With the ever increasing population in most metropolitan centres, the traffic congestion also continues to increase.  The question remains, will the number of cars on the roads continue to increase in the future or will viable alternatives be introduced, either by legislation, by convenience or by necessity.

The introduction of share-ride companies has led to a reduction in costs for local door-to-door trips.  Its popularity certainly recognises the potential for fewer cars and the ability to better utilise the ones that are often parked for considerable periods of time.  Having reliable transport readily available when required, without the need to own our own vehicle would eliminate the need for as many cars and reduce the number of carparks required.

Car Pooling is another initiative that could be a viable alternative.  With multiple personnel from neighbouring suburbs attending the same workplace each day, car-pooling could effectively reduce the number of vehicles by up to 80%.  The reality is this probably wouldn’t happen, as some workers will always want their own vehicle, such as sales people who need to attend to out of office calls on short notice.  Combining the carpooling initiative with a share ride strategy may alleviate these situations as well.

Public transport is also a critical link in the number of vehicles on the road.  Better utilisation of this resource could lead to a lesser need for personal vehicles also.  Provided the transport system is reliable and time-efficient, it is usually well accepted by the community.  Having stops that are close to work and major venues, with regular services, will further improve it. Local governments that offer free inner-city routes also notice the reduced need for vehicles in the CBDs.

Bicycles are also a key component, with many people choosing this environmentally friendly way to travel within the city regions.  Many Australian city councils have a bicycle point-to-point hire system which further encourages this form of travel.  Safe bike pathways make this a very important consideration in the overall transport choices.  Combining bicycle travel and public transport allows people to access almost any region in most capital cities, eliminating the need for cars or car parking spaces.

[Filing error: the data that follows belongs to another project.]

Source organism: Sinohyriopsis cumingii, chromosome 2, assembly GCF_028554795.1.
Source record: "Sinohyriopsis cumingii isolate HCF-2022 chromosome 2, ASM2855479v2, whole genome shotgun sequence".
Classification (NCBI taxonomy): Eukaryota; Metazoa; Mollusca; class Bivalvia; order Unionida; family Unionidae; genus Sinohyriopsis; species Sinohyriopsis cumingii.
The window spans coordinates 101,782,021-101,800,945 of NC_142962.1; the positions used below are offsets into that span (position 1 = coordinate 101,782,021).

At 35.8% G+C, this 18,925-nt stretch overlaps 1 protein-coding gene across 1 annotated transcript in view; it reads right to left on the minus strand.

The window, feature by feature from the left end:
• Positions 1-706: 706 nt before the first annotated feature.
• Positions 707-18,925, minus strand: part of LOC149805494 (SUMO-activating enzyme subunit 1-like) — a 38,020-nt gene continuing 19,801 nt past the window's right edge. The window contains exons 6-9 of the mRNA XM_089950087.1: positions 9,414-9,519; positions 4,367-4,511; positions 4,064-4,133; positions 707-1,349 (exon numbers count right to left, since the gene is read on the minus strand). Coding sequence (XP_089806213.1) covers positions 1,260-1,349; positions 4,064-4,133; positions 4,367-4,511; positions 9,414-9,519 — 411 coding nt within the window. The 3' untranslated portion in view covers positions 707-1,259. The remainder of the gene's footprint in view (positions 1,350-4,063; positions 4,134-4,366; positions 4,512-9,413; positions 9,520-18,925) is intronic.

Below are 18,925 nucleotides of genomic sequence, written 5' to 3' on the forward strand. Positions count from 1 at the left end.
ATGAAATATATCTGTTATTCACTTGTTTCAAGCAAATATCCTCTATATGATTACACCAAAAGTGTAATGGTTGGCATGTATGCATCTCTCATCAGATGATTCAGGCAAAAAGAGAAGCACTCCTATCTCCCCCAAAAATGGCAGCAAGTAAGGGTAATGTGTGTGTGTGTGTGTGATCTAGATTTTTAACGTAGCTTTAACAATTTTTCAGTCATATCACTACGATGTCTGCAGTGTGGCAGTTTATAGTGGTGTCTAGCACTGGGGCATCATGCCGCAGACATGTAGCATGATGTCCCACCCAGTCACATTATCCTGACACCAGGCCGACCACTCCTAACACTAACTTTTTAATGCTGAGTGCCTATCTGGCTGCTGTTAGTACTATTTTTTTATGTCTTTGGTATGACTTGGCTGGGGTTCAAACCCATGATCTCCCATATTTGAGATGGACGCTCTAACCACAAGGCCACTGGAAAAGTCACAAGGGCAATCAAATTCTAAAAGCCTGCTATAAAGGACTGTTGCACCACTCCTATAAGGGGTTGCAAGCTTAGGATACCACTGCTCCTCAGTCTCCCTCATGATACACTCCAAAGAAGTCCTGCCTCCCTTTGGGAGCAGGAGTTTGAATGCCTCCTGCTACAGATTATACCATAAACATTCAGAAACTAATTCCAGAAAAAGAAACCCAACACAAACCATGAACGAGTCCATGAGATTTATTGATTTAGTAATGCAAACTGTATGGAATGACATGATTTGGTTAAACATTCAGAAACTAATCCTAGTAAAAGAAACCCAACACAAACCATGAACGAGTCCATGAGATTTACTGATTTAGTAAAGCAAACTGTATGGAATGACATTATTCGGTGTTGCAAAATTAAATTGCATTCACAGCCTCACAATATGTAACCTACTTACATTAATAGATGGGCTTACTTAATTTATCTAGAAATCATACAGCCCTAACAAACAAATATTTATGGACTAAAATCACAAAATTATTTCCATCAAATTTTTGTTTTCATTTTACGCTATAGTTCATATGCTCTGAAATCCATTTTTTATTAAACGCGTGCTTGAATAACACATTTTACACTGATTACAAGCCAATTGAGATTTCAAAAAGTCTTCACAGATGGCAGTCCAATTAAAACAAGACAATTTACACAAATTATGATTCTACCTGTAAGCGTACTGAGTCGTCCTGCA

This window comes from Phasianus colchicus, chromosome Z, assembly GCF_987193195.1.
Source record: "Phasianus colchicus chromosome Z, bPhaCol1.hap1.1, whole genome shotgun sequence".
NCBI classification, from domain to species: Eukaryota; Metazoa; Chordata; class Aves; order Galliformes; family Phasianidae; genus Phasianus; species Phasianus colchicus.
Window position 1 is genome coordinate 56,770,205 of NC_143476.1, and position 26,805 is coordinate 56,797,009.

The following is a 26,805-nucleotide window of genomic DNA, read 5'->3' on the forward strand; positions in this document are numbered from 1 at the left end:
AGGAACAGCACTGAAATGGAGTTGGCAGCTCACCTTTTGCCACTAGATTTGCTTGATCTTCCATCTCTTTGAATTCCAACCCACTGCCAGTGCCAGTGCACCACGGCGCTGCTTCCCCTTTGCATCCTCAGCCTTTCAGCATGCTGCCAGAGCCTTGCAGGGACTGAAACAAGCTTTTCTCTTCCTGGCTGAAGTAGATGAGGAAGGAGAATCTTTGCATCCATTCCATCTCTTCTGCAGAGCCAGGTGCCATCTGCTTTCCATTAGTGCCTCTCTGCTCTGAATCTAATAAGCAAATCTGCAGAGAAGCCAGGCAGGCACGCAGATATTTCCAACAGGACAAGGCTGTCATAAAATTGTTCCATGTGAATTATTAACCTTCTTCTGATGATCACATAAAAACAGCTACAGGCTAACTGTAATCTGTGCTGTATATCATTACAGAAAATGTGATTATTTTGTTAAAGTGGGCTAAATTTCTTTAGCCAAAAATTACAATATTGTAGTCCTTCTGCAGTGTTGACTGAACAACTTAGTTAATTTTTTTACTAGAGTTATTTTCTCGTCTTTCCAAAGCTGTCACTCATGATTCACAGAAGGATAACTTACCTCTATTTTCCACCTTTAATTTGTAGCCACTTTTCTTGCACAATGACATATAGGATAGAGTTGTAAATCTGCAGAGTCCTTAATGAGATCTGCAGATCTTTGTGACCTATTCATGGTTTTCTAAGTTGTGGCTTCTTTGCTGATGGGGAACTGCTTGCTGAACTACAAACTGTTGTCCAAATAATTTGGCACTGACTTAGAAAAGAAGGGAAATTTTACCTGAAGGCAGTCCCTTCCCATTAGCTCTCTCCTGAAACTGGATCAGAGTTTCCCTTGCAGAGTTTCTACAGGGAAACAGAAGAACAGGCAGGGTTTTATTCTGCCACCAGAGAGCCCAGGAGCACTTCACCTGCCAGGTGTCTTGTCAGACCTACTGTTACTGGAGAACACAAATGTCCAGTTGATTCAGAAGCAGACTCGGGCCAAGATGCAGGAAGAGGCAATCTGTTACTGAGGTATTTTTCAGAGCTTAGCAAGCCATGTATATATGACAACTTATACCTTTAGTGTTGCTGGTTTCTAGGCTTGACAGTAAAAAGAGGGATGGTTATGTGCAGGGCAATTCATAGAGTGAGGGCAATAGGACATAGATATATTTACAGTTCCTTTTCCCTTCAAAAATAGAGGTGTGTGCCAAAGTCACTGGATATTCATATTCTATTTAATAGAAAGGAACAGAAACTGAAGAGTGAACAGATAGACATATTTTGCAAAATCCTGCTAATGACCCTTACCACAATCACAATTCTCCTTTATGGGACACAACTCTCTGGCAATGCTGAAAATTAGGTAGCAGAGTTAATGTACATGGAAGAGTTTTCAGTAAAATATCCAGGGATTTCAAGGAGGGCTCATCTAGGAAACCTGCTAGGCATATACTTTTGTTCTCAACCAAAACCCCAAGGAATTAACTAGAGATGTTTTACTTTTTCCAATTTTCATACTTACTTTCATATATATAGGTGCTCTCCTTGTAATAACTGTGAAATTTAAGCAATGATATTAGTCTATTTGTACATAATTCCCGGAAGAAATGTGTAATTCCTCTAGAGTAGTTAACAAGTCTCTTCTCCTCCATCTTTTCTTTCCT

It is conceivable that at some time in the future, the government could introduce legislation or financial incentives for businesses to encourage workers to car pool or utilise share ride or public transport facilities to reduce congestion.

The benefits of a reduced number of vehicles are numerous.

  1. Reduced traffic congestion means less time away from family during a commute.
  2. Reduced emissions result in a healthier environment.
  3. Less carparks are required allowing more availability for green spaces

Of course, the automotive industry is a very lucrative one, so the introduction of any such strategies on a large scale would need to be considered carefully to ensure the purchase price of vehicles does not escalate to compensate for the reduced number of sales.  The housing industry will also need to consider their design selections, and whether buildings of the future will require as many car park spaces or garaging requirements.